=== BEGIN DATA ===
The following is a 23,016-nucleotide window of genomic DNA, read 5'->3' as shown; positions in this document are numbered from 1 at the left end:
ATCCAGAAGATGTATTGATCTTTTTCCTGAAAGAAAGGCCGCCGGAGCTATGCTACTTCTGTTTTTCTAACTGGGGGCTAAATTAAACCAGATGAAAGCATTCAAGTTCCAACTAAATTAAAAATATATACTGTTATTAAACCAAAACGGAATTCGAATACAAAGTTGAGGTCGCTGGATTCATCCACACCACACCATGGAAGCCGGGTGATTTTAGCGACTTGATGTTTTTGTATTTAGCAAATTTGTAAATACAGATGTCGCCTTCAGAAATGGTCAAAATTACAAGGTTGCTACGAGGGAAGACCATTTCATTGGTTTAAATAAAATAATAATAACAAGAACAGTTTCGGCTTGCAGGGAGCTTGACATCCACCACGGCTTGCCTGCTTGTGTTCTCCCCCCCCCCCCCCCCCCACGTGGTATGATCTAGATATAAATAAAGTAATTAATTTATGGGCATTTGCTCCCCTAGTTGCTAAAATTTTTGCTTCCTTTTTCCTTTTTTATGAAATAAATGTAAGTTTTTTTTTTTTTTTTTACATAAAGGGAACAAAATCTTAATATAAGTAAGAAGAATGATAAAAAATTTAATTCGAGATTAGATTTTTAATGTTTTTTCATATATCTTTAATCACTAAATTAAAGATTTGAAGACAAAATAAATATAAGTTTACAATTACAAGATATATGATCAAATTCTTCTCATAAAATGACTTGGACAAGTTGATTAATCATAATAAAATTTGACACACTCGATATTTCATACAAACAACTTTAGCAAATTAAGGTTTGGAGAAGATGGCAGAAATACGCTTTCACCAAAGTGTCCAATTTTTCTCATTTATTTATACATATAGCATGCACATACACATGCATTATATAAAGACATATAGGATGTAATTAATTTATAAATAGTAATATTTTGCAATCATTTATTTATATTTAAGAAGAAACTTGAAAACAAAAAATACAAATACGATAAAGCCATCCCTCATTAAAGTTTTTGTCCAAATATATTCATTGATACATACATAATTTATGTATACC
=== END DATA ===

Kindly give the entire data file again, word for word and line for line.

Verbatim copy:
The following is a 23,016-nucleotide window of genomic DNA, read 5'->3' as shown; positions in this document are numbered from 1 at the left end:
ATCCAGAAGATGTATTGATCTTTTTCCTGAAAGAAAGGCCGCCGGAGCTATGCTACTTCTGTTTTTCTAACTGGGGGCTAAATTAAACCAGATGAAAGCATTCAAGTTCCAACTAAATTAAAAATATATACTGTTATTAAACCAAAACGGAATTCGAATACAAAGTTGAGGTCGCTGGATTCATCCACACCACACCATGGAAGCCGGGTGATTTTAGCGACTTGATGTTTTTGTATTTAGCAAATTTGTAAATACAGATGTCGCCTTCAGAAATGGTCAAAATTACAAGGTTGCTACGAGGGAAGACCATTTCATTGGTTTAAATAAAATAATAATAACAAGAACAGTTTCGGCTTGCAGGGAGCTTGACATCCACCACGGCTTGCCTGCTTGTGTTCTCCCCCCCCCCCCCCCCCCACGTGGTATGATCTAGATATAAATAAAGTAATTAATTTATGGGCATTTGCTCCCCTAGTTGCTAAAATTTTTGCTTCCTTTTTCCTTTTTTATGAAATAAATGTAAGTTTTTTTTTTTTTTTTTACATAAAGGGAACAAAATCTTAATATAAGTAAGAAGAATGATAAAAAATTTAATTCGAGATTAGATTTTTAATGTTTTTTCATATATCTTTAATCACTAAATTAAAGATTTGAAGACAAAATAAATATAAGTTTACAATTACAAGATATATGATCAAATTCTTCTCATAAAATGACTTGGACAAGTTGATTAATCATAATAAAATTTGACACACTCGATATTTCATACAAACAACTTTAGCAAATTAAGGTTTGGAGAAGATGGCAGAAATACGCTTTCACCAAAGTGTCCAATTTTTCTCATTTATTTATACATATAGCATGCACATACACATGCATTATATAAAGACATATAGGATGTAATTAATTTATAAATAGTAATATTTTGCAATCATTTATTTATATTTAAGAAGAAACTTGAAAACAAAAAATACAAATACGATAAAGCCATCCCTCATTAAAGTTTTTGTCCAAATATATTCATTGATACATACATAATTTATGTATACC